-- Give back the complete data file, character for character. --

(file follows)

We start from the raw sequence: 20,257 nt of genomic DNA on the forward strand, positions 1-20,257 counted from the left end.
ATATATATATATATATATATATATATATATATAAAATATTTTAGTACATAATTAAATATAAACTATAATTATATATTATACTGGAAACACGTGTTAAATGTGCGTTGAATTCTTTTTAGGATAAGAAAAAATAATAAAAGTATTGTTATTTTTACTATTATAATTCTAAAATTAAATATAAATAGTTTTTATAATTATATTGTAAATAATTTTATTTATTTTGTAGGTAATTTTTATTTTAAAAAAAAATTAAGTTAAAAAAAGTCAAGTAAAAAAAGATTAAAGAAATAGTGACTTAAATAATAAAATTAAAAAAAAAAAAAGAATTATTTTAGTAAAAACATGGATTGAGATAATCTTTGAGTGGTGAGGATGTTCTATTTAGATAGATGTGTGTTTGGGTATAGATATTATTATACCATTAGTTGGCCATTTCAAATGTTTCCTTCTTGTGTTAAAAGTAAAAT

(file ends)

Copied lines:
We start from the raw sequence: 20,257 nt of genomic DNA on the forward strand, positions 1-20,257 counted from the left end.
ATATATATATATATATATATATATATATATATAAAATATTTTAGTACATAATTAAATATAAACTATAATTATATATTATACTGGAAACACGTGTTAAATGTGCGTTGAATTCTTTTTAGGATAAGAAAAAATAATAAAAGTATTGTTATTTTTACTATTATAATTCTAAAATTAAATATAAATAGTTTTTATAATTATATTGTAAATAATTTTATTTATTTTGTAGGTAATTTTTATTTTAAAAAAAAATTAAGTTAAAAAAAGTCAAGTAAAAAAAGATTAAAGAAATAGTGACTTAAATAATAAAATTAAAAAAAAAAAAAGAATTATTTTAGTAAAAACATGGATTGAGATAATCTTTGAGTGGTGAGGATGTTCTATTTAGATAGATGTGTGTTTGGGTATAGATATTATTATACCATTAGTTGGCCATTTCAAATGTTTCCTTCTTGTGTTAAAAGTAAAAT